There is full corona panic in the financial markets and the krone is falling sharply.
It has rarely been more expensive to shop from foreign online stores such as Amazon, Asos and Ebay than right now. This is due to a new downturn for the Norwegian krone.
The krone goes down to its weakest against the euro on Friday morning since the big corona crash this spring, when it was at its lowest ever.
- One euro is now worth 11.15 kroner, against 10.80 kroner as late as Tuesday.
- One dollar is now worth 9.55 kroner, compared to 9.18 kroner earlier this week.
- The same movements are not seen against the Swedish krona, but a Swedish krona is still worth more than the Norwegian krone.
DNB Markets writes in a report that the krone has “been beaten”.
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– These are slightly brutal movements we have seen in recent days, writes currency strategist Magne Østnor in DNB Markets.
More expensive to shop online
As is well known, a weak Norwegian krone means expensive trips abroad, but this is hardly relevant for many Norwegians in these times, given that almost all countries are red. More urgent is thus that the weakening of the krone makes goods we buy from abroad more expensive.
It can be directly, through purchases on foreign websites such as Amazon, or by goods that are imported to Norway being set up in price. This typically applies to electronics, such as iPhones, or cars, such as Tesla.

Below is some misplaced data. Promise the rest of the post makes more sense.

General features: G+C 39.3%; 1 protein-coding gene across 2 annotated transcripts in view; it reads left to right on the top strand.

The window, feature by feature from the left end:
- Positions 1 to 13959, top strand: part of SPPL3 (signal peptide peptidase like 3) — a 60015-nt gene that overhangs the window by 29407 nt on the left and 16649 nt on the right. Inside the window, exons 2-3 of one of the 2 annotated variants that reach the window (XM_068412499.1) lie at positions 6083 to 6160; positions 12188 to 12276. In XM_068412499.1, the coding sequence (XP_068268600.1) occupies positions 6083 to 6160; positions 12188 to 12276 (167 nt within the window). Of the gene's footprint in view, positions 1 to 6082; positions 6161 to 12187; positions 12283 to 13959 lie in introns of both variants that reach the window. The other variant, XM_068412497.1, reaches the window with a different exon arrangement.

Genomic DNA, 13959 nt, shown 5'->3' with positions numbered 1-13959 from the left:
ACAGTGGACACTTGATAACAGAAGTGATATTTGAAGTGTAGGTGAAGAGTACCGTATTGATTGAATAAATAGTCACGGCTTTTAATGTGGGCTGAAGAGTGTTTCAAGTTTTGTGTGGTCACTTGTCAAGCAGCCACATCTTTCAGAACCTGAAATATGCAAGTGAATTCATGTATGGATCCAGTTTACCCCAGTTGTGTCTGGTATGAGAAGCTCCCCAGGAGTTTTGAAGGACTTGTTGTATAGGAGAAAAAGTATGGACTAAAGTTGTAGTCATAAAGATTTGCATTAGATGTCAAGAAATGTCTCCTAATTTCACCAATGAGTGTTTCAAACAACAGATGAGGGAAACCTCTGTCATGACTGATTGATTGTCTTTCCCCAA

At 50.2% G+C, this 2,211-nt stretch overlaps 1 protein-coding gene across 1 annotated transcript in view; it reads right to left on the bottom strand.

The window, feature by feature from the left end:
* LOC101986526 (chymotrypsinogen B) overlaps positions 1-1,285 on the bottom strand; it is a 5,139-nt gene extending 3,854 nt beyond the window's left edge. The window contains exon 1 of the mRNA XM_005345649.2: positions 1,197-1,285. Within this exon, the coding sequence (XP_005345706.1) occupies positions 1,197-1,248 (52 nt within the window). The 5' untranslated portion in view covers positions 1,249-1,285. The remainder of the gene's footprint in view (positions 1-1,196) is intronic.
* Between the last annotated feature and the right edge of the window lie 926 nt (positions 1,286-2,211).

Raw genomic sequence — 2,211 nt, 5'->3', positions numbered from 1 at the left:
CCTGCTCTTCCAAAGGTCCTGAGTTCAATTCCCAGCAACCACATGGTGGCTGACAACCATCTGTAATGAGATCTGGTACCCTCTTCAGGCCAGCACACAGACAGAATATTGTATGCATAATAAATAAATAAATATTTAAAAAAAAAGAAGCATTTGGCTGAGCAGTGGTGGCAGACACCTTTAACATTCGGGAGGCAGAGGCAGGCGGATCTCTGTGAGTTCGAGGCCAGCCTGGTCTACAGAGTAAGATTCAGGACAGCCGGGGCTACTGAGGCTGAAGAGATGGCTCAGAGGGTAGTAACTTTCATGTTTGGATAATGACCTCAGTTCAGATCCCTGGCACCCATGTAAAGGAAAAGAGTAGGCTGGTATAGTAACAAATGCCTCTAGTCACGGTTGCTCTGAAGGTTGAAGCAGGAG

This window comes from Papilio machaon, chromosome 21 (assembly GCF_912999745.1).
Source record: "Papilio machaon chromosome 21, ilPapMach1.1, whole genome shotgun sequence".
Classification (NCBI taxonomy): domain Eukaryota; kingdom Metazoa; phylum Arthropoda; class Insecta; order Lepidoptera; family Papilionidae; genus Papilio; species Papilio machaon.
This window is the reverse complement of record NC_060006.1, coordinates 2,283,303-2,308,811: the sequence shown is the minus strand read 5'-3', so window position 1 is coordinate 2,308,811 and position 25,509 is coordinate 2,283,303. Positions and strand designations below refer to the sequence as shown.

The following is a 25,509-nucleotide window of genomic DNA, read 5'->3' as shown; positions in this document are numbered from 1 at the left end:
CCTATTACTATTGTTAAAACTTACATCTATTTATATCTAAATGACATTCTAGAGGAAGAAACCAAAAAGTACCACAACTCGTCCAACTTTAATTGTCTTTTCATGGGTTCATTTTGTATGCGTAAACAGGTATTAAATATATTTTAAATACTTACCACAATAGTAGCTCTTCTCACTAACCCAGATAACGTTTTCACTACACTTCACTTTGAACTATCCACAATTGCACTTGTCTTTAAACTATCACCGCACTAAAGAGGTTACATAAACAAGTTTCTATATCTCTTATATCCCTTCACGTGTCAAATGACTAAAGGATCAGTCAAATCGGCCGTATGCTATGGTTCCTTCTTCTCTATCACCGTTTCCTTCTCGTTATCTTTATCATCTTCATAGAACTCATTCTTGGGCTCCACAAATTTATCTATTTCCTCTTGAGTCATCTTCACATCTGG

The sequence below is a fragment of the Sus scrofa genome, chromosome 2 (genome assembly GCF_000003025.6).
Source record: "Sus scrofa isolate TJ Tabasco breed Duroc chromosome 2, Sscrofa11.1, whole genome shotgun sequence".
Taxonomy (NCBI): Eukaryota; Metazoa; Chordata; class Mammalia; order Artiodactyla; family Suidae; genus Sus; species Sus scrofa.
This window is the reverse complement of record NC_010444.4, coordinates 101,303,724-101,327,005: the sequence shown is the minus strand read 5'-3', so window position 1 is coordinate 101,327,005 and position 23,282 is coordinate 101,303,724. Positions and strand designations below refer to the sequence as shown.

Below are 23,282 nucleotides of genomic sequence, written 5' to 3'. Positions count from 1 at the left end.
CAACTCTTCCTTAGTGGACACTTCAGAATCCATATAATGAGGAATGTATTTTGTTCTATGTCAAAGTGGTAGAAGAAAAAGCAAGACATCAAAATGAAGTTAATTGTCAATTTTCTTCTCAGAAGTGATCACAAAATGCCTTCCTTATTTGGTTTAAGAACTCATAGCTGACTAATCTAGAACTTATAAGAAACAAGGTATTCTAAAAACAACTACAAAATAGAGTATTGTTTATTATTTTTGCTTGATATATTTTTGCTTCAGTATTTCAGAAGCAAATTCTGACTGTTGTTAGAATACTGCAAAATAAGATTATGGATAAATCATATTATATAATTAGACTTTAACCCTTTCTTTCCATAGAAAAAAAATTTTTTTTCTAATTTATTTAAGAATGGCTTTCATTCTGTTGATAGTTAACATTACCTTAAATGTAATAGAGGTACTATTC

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Østnor says that both weaker growth prospects and lower oil prices are a strong contributor to the weakening of the krone.
– We should also not rule out that speculators have been positioned for a stronger krone in light of the fact that the Norwegian economy has done well through the crisis and does not see as serious a development of infection as in some European countries, writes Østnor.
At the same time, he believes that this is another example of the self-reinforcing spiral that is set in motion for the krone exchange rate when global financial markets weaken. As DNB has previously pointed out, the movements in the US stock market index S&P 500 are the best indicators of how the Norwegian krone exchange rate will develop in the long run.
Read more here: DNB: This affects the krone the most
– The wave of infections, shutdowns and political uncertainty have led to a fall in the stock market. For Norwegian managers, this means that they have hedged more than necessary and that the market value of these hedges has fallen in line with the weakening of the krone, he says.
– Adjustments after the financial crisis mean that the managers must then provide more security to their counterparty in the hedges the following day, which provides a clear incentive to reduce the amount of the hedge. It provides a clear incentive to reduce the insurance amount. It involves selling money.
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